Camping Perhaps the best option is to camp for free at various beach-side sites around the island. Unlike neighboring islands, Kikai is free of poisonous heat-seeking habu snakes! However, a tent and mosquito coils are good bring-alongs. Nakazato Lagoon is the most developed area, but showers and vending machines are also available at Ikeji Beach. Shitooke is the best if you want to hide away in the woods but still take a shower, while sites west of Araki are quite free of any modern conveniences. There are other potential campsites around the island as well. All places are less than a twenty minute walk from some kind of food shop, though if dried bonito flakes and squid pemmican don't appeal, you might consider stocking up in Wan.
Restaurants are scarce. Try Kubo in Wan for a nicer meal, or one of the small noodle shops along the road from central Wan to the ferry dock. There are also a few restaurants along the road to the airport, including a decent Chinese place. There is a sushi shop next to the omiyage store just south of Wan Harbor.
Grocery Stores: A-Coop and Super Sono in Wan are the biggest and most popular. There are a few mom-and-pop convenience stores in the villages as well.
Coffee Shops: Check out Tea Room just south of the airport for good coffee and friendly owners, or the one attached to the bakery across from the bus station in Wan.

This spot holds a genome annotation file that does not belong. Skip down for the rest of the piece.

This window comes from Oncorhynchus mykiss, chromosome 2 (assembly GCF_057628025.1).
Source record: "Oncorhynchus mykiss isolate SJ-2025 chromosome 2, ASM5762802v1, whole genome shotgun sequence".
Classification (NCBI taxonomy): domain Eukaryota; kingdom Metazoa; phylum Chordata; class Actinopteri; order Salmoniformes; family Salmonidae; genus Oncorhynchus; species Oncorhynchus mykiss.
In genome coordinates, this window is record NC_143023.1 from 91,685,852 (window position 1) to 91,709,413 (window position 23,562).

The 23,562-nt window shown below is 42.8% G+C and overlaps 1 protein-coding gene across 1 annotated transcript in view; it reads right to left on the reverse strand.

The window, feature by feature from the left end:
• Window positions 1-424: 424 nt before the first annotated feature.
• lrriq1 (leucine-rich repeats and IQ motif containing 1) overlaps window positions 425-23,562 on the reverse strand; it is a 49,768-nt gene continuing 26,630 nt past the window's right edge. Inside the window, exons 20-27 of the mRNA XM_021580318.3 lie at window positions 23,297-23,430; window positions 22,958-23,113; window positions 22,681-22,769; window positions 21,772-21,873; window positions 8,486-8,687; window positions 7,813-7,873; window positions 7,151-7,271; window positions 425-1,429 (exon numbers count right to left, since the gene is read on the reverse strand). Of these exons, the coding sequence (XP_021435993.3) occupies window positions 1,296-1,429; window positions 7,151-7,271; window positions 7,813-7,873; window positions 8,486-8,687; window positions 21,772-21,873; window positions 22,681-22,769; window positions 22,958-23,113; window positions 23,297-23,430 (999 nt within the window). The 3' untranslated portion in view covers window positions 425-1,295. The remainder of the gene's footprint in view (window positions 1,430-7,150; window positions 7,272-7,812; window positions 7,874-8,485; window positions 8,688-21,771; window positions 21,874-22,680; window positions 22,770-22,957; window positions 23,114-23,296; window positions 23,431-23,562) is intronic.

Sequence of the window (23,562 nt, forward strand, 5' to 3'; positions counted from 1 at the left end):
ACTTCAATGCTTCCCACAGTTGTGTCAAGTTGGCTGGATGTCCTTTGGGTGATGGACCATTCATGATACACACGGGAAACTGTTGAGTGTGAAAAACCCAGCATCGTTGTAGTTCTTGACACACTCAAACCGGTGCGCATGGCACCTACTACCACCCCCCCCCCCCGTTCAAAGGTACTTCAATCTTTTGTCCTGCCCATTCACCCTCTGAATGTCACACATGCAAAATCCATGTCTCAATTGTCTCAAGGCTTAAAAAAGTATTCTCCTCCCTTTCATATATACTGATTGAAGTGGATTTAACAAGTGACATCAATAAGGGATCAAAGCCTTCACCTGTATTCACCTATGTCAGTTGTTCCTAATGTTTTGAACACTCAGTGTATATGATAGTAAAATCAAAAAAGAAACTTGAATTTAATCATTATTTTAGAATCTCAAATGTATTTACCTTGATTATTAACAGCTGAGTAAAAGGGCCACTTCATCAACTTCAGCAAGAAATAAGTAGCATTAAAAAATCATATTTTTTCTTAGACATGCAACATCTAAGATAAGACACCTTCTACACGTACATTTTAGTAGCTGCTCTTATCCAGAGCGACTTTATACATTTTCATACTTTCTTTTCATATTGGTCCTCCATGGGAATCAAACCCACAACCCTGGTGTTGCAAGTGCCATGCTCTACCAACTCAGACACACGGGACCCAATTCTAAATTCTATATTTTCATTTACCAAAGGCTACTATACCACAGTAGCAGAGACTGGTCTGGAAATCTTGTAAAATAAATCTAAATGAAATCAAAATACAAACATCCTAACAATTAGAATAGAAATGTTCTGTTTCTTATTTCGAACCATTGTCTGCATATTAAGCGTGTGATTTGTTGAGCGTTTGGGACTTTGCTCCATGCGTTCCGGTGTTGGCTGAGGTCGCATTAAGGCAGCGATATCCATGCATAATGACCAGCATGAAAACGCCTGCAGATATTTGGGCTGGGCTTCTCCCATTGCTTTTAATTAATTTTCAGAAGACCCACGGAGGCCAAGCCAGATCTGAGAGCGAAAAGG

If you're coming here to party, don't expect much more than a night on the beach with a bottle of the local kurochu. However, if you must go out, Hipparidako, on the second floor of the omiyage store, is your best bet. They have a good selection of snack food - don't leave without trying the agedashimochi. The Marine Bar in Nakazato is also worth checking out, though the owner may be out night-diving for giant prawns. There are a few smaller hostess bars scattered about as well.
Kikai's most famous product is top quality all-natural kuro sato. This delicious brown sugar can be purchased in bite-sized chunks, in a kind of brittle sesame candy form, or in a peanut mixture. Kikai is also famous for melons, mangoes and raw sugar cane in season. Kurochu, a liquor made from sugar cane, is a nice gift as well. Mix it with ice and 2 parts water, and add a slice of locally grown Keraji orange for a fine summer coctail. A more expensive option is tsumugi silk, which all of Oshima-gun is famous for. The threads of this darkly patterned fabric are hand dyed in a special mudbath, beaten, re-dyed, and so on. The threads are then hand woven in traditional floral or diamond designs. No local wedding is complete without the bride and groom appearing in billion yen kimonos made from this fabric.
JAS Office: 0997-65-0073
Bus Station: 0997-65-0061
Kikai Renta Car: 0997-65-1551
Nishi Renta Car: 0997-65-3041
Taxi Kikai: 0997-65-1811
A-Line Ferry Kikai: 0997-65-0057
Town Hall, BOE, ALT: 0997-65-1111
Osamu Shimizu, PADI guide: 0997-65-2525
Kikai Diving Service: 0997-65-1272
Blue Reef Diving: 0997-65-0415